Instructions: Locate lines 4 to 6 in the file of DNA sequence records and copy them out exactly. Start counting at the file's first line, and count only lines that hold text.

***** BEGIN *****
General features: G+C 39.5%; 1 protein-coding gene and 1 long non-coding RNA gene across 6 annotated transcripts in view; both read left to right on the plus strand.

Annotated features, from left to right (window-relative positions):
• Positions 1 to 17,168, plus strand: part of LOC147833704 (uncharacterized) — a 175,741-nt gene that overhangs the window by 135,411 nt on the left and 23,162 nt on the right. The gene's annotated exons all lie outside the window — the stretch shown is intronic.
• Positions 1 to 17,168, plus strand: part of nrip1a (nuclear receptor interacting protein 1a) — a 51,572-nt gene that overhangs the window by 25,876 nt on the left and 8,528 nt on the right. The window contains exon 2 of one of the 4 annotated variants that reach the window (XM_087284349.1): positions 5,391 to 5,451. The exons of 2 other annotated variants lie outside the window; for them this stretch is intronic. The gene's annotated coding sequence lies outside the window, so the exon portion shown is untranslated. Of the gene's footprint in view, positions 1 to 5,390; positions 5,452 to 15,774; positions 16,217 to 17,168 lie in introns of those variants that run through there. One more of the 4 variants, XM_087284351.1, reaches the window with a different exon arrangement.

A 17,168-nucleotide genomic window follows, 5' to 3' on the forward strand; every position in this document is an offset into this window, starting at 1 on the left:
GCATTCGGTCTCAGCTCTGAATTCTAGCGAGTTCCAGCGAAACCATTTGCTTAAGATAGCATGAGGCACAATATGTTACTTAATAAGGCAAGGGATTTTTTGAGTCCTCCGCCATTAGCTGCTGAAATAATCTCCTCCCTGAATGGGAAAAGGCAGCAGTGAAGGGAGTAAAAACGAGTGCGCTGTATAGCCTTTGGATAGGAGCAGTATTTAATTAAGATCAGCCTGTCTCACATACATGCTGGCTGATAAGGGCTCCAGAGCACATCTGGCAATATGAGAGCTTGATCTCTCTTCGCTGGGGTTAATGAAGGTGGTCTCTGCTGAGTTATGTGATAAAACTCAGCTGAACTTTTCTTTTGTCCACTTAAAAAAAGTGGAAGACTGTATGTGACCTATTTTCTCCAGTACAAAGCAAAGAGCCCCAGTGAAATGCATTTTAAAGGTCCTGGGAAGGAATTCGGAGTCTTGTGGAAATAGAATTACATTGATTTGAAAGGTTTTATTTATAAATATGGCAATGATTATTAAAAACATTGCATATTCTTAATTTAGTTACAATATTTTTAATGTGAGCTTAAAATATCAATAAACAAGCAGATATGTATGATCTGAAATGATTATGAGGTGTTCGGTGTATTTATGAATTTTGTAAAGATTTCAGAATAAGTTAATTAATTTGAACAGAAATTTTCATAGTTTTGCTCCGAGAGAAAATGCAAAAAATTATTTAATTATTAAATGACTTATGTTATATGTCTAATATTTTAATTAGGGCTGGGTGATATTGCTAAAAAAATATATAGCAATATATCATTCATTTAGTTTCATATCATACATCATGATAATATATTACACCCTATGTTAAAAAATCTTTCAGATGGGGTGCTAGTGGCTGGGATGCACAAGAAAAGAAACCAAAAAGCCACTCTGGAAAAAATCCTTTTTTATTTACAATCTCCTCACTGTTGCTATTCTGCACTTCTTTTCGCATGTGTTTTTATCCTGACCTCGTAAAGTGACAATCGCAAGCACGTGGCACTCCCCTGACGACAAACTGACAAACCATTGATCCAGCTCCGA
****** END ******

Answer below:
• Positions 1 to 17,168, plus strand: part of nrip1a (nuclear receptor interacting protein 1a) — a 51,572-nt gene that overhangs the window by 25,876 nt on the left and 8,528 nt on the right. The window contains exon 2 of one of the 4 annotated variants that reach the window (XM_087284349.1): positions 5,391 to 5,451. The exons of 2 other annotated variants lie outside the window; for them this stretch is intronic. The gene's annotated coding sequence lies outside the window, so the exon portion shown is untranslated. Of the gene's footprint in view, positions 1 to 5,390; positions 5,452 to 15,774; positions 16,217 to 17,168 lie in introns of those variants that run through there. One more of the 4 variants, XM_087284351.1, reaches the window with a different exon arrangement.

A 17,168-nucleotide genomic window follows, 5' to 3' on the forward strand; every position in this document is an offset into this window, starting at 1 on the left:
GCATTCGGTCTCAGCTCTGAATTCTAGCGAGTTCCAGCGAAACCATTTGCTTAAGATAGCATGAGGCACAATATGTTACTTAATAAGGCAAGGGATTTTTTGAGTCCTCCGCCATTAGCTGCTGAAATAATCTCCTCCCTGAATGGGAAAAGGCAGCAGTGAAGGGAGTAAAAACGAGTGCGCTGTATAGCCTTTGGATAGGAGCAGTATTTAATTAAGATCAGCCTGTCTCACATACATGCTGGCTGATAAGGGCTCCAGAGCACATCTGGCAATATGAGAGCTTGATCTCTCTTCGCTGGGGTTAATGAAGGTGGTCTCTGCTGAGTTATGTGATAAAACTCAGCTGAACTTTTCTTTTGTCCACTTAAAAAAAGTGGAAGACTGTATGTGACCTATTTTCTCCAGTACAAAGCAAAGAGCCCCAGTGAAATGCATTTTAAAGGTCCTGGGAAGGAATTCGGAGTCTTGTGGAAATAGAATTACATTGATTTGAAAGGTTTTATTTATAAATATGGCAATGATTATTAAAAACATTGCATATTCTTAATTTAGTTACAATATTTTTAATGTGAGCTTAAAATATCAATAAACAAGCAGATATGTATGATCTGAAATGATTATGAGGTGTTCGGTGTATTTATGAATTTTGTAAAGATTTCAGAATAAGTTAATTAATTTGAACAGAAATTTTCATAGTTTTGCTCCGAGAGAAAATGCAAAAAATTATTTAATTATTAAATGACTTATGTTATATGTCTAATATTTTAATTAGGGCTGGGTGATATTGCTAAAAAAATATATAGCAATATATCATTCATTTAGTTTCATATCATACATCATGATAATATATTACACCCTATGTTAAAAAATCTTTCAGATGGGGTGCTAGTGGCTGGGATGCACAAGAAAAGAAACCAAAAAGCCACTCTGGAAAAAATCCTTTTTTATTTACAATCTCCTCACTGTTGCTATTCTGCACTTCTTTTCGCATGTGTTTTTATCCTGACCTCGTAAAGTGACAATCGCAAGCACGTGGCACTCCCCTGACGACAAACTGACAAACCATTGATCCAGCTCCGA